Friday, December 11, 2015

just keep swimming


About halfway through my first year of graduate school, I started swimming at the pool on campus. I can't even remember why it occurred to me, but it was a great decision. Historically, I've had a wishy washy relationship with swimming. Being in the water is great, but the before and after are so harsh. I also used to consider swimming something to do when I can't run because of an injury. Swimming instead of running is like eating baked lays when you want smothered nachos. Same food group, but oh so unsatisfying. OR so I thought. I now view it as a meditative experience because it's not a replacement for something that involves sweating and outdoor scenery. It's become a separate entity in which I get to observe so many little oddities while feeling the freedom of weightlessness and maybe burning a few calories, although that's debatable because I do not swim with vigor. I'm too busy watching the bubbles cast by other people's movements or zoning out to the black line on the bottom of the lane or tuning into the way I can feel the water wrap around my feet as I kick. It helps that the Brooklyn College pool has a wide bank of windows that lets in natural light and incredibly high ceilings. When I walk through the door from the lockerroom to the deck, I can feel the expansiveness of the room. Sometimes I can't settle in and my mind races through whatever challenge I'm having that day, but for the most part, those 25-30 minutes are spent criss-crossing between the present and a state of contemplative ease. And now in short form:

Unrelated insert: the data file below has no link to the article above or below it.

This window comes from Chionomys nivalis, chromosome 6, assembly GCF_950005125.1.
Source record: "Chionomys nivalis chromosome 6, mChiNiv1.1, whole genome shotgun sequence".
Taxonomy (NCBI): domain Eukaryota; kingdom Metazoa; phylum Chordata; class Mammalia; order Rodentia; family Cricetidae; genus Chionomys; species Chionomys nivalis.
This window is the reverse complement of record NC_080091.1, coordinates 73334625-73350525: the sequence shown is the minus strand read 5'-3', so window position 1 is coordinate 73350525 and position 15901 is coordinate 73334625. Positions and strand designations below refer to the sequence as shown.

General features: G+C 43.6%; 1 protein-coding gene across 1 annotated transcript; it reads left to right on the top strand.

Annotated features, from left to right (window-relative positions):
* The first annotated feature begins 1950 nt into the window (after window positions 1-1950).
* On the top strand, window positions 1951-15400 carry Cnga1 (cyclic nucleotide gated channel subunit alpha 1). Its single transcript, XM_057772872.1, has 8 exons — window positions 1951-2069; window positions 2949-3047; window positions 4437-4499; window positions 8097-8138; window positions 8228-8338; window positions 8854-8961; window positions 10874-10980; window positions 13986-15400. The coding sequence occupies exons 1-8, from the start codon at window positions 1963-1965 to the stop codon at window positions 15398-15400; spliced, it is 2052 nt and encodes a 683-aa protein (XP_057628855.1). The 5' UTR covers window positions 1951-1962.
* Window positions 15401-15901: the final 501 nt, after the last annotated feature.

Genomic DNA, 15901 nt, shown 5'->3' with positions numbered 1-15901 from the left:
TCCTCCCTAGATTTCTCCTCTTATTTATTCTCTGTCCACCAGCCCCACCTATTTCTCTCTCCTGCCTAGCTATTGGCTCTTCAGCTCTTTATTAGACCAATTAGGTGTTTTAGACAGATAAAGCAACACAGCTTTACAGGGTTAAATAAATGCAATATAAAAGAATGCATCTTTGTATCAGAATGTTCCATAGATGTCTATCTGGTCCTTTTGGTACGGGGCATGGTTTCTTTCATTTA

languid strokes through cold
water as bubbles rise up
and my goggles leak

picture taken at a state park on a drive from MA to NY, 2010, cross-processed slide film, Canon Tlb (scanned from a contact sheet before I started scanning straight from the negatives) 

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